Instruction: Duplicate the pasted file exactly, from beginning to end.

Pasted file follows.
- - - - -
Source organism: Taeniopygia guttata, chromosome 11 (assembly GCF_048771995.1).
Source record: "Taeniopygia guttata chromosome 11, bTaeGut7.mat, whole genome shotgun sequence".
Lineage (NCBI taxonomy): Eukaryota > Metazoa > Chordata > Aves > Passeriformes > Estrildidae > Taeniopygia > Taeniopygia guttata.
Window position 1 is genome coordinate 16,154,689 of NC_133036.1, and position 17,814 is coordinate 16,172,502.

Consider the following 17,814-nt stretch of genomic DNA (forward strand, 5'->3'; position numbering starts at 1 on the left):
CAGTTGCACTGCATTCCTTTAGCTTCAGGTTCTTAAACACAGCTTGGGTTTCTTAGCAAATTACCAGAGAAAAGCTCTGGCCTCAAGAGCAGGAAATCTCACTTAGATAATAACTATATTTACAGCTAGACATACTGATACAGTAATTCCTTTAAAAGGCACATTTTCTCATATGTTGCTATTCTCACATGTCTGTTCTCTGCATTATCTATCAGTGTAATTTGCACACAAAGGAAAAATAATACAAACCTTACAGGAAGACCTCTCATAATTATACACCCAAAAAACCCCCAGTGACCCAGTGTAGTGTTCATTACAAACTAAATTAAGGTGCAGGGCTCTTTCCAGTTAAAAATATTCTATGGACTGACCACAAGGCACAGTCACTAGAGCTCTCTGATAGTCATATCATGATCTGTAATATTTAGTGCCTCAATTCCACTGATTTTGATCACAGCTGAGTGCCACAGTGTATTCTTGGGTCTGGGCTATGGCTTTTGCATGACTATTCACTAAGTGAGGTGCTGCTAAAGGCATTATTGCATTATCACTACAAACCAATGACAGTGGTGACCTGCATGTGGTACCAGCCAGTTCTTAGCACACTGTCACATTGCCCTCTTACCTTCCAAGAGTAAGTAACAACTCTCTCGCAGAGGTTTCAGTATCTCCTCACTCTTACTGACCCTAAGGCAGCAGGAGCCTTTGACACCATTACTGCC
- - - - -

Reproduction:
Source organism: Taeniopygia guttata, chromosome 11 (assembly GCF_048771995.1).
Source record: "Taeniopygia guttata chromosome 11, bTaeGut7.mat, whole genome shotgun sequence".
Lineage (NCBI taxonomy): Eukaryota > Metazoa > Chordata > Aves > Passeriformes > Estrildidae > Taeniopygia > Taeniopygia guttata.
Window position 1 is genome coordinate 16,154,689 of NC_133036.1, and position 17,814 is coordinate 16,172,502.

Consider the following 17,814-nt stretch of genomic DNA (forward strand, 5'->3'; position numbering starts at 1 on the left):
CAGTTGCACTGCATTCCTTTAGCTTCAGGTTCTTAAACACAGCTTGGGTTTCTTAGCAAATTACCAGAGAAAAGCTCTGGCCTCAAGAGCAGGAAATCTCACTTAGATAATAACTATATTTACAGCTAGACATACTGATACAGTAATTCCTTTAAAAGGCACATTTTCTCATATGTTGCTATTCTCACATGTCTGTTCTCTGCATTATCTATCAGTGTAATTTGCACACAAAGGAAAAATAATACAAACCTTACAGGAAGACCTCTCATAATTATACACCCAAAAAACCCCCAGTGACCCAGTGTAGTGTTCATTACAAACTAAATTAAGGTGCAGGGCTCTTTCCAGTTAAAAATATTCTATGGACTGACCACAAGGCACAGTCACTAGAGCTCTCTGATAGTCATATCATGATCTGTAATATTTAGTGCCTCAATTCCACTGATTTTGATCACAGCTGAGTGCCACAGTGTATTCTTGGGTCTGGGCTATGGCTTTTGCATGACTATTCACTAAGTGAGGTGCTGCTAAAGGCATTATTGCATTATCACTACAAACCAATGACAGTGGTGACCTGCATGTGGTACCAGCCAGTTCTTAGCACACTGTCACATTGCCCTCTTACCTTCCAAGAGTAAGTAACAACTCTCTCGCAGAGGTTTCAGTATCTCCTCACTCTTACTGACCCTAAGGCAGCAGGAGCCTTTGACACCATTACTGCC